James Madison Papers

From James Madison to Alexander J. Dallas, 17 May 1815

Montpelier May 17. 1815

Dear Sir

The arrangement proposed in yours of the 14th just recd. with respect to Majrs. Butler & Hayne, appear to be eligible, tho’ the latter may not find it convenient, being, I understand, an inhabitant of S. C., to be allotted to the N. Division of the Army. It is desirable to gratify Gen: Jackson, and it is fortunate that in this case it can be done, with an accomodation at the same time to the public service. I know not how to account, unless by faults of the mail, for his long silence on the subject of Martial Law, and the events growing out of it. His printed defence shews the ground on which his explanation will be made; and shews also that he will not be prepared for the view of the subject presented in your letter to him. It is to be regretted that his defence was forbidden by the judge, and that it assumed the form it did. The ground on which Martial Law takes place, is that it results from a given military situation; not that it can be introduced, or extended in time or place, by the authority of a Military commander. When the public safety calls for its introduction or extension, the exertion of it rests, on the patriotic assumption of an extraordinary responsibility. If this distinction be just, a better course might have been taken, than that which the Genl. was led to adopt. All his reasons & views ought however to be seen before any final opinion can be formed, and if not altogether satisfactory when seen, ought to be judged with a liberality proportioned to the greatness of his services, the purity of his intentions, and the peculiarity of the circumstances in wch. he found himself. Affe. respects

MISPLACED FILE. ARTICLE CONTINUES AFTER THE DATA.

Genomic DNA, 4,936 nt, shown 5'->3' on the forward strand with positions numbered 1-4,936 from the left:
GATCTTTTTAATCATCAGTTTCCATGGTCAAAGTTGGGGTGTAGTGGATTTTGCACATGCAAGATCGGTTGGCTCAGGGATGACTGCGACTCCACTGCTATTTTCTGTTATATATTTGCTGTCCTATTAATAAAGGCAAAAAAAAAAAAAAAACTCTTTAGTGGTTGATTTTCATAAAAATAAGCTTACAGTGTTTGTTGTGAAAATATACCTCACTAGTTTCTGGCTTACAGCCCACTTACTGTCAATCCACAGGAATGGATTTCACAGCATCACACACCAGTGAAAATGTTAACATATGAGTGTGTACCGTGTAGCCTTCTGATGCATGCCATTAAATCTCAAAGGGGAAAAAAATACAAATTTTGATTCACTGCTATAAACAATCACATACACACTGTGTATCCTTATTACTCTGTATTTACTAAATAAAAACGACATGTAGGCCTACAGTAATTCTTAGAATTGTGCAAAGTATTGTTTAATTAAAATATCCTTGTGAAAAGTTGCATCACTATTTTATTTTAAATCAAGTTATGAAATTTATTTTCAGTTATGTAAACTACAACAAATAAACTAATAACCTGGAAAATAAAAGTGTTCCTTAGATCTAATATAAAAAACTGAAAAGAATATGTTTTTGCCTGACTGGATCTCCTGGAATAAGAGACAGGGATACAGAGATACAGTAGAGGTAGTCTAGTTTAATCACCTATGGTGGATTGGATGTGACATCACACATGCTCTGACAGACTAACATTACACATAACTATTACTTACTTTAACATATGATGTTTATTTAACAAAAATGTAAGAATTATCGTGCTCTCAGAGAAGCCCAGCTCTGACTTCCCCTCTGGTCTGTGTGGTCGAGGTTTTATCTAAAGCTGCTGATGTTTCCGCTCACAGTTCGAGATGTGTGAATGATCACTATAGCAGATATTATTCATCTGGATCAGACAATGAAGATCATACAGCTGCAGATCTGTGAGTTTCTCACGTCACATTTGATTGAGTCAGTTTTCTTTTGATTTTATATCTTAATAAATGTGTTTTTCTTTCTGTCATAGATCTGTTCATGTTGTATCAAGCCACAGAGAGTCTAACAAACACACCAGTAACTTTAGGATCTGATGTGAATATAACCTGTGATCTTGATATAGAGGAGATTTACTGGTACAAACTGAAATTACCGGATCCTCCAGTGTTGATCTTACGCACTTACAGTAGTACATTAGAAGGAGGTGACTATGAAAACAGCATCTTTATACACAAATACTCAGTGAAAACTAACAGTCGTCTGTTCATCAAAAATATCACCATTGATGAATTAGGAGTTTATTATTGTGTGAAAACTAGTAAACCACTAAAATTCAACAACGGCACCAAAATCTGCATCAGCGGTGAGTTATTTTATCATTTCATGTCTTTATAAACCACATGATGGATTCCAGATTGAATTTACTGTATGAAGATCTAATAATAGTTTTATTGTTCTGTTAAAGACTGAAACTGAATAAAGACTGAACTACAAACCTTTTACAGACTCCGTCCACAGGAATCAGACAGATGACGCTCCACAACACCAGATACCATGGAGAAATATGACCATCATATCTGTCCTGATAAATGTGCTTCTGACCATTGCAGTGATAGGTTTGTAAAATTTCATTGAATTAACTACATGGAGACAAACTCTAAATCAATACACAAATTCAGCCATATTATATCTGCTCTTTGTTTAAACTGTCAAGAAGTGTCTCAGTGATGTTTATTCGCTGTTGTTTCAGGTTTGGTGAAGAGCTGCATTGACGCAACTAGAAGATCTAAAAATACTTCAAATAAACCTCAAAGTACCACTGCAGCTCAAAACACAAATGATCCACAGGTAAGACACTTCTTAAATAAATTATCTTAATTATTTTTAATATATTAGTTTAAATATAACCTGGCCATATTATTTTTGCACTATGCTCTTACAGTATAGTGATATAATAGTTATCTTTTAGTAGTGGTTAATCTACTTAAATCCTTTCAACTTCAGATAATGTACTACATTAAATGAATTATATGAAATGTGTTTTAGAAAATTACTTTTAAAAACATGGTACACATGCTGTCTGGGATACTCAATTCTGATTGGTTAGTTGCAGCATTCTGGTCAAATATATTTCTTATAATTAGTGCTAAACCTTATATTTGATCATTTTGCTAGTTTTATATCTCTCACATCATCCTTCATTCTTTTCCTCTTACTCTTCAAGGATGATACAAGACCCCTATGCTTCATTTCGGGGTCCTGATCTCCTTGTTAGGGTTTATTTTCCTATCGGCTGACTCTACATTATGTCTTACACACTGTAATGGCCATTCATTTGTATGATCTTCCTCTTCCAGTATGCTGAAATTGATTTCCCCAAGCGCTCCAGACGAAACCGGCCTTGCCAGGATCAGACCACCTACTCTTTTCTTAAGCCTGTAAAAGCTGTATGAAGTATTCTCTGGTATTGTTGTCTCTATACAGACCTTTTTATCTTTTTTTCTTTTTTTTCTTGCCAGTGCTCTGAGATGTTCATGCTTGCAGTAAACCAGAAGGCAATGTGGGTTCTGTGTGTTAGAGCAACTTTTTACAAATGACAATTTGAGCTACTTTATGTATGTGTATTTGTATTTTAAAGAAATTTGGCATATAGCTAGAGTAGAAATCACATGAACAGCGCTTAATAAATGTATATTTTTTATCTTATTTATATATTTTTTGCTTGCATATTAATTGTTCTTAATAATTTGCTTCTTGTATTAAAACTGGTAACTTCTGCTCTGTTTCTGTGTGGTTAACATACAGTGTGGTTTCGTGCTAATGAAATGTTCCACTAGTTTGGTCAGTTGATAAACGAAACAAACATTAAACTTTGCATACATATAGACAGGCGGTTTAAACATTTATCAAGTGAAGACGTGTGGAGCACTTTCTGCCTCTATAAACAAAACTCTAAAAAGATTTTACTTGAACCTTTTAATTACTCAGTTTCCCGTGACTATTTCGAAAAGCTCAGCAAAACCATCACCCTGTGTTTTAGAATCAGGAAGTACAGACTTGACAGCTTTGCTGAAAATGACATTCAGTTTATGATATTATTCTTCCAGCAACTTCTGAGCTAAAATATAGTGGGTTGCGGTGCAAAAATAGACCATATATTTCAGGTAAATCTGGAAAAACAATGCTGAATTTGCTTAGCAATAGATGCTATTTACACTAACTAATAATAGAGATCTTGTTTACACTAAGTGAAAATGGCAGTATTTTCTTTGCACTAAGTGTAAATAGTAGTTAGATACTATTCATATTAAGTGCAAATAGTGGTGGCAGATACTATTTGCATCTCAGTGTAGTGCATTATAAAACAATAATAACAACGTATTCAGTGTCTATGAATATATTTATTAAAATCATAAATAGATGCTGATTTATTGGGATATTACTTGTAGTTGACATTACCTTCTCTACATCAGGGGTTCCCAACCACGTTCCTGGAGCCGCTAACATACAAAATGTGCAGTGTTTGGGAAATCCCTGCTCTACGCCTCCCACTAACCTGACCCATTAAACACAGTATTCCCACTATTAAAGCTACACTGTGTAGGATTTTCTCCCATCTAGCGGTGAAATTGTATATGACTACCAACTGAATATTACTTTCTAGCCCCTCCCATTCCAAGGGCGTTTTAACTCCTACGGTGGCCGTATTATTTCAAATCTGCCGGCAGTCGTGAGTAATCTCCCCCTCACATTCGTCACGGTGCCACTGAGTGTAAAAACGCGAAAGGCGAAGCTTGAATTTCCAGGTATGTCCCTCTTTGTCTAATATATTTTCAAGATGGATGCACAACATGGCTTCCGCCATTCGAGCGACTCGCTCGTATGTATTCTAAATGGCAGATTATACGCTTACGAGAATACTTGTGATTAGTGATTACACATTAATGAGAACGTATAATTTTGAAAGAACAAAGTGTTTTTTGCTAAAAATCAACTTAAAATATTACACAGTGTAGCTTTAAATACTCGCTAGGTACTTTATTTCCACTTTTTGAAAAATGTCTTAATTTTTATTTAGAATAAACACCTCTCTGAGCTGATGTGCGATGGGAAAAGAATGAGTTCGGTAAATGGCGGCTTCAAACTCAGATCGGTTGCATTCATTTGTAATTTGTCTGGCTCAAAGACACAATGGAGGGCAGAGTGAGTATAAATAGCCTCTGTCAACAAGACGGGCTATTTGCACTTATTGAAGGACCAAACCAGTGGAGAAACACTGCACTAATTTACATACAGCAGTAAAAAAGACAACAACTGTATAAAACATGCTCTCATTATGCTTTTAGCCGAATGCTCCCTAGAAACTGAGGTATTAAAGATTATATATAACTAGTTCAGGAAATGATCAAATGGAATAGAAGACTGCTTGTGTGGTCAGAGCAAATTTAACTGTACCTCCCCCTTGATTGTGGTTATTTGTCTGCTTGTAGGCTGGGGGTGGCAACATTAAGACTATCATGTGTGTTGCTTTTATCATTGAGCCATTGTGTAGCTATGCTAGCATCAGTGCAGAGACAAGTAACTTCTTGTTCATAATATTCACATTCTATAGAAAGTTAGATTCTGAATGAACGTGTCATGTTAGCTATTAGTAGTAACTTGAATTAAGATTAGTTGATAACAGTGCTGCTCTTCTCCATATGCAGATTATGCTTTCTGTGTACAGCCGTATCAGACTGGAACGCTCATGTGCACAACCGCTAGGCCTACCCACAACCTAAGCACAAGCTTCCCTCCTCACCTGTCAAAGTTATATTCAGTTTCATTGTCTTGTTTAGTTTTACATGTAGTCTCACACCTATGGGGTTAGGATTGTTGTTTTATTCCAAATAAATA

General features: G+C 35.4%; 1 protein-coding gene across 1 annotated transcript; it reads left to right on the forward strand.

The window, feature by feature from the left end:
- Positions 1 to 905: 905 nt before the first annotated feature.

James Madison


Index Entries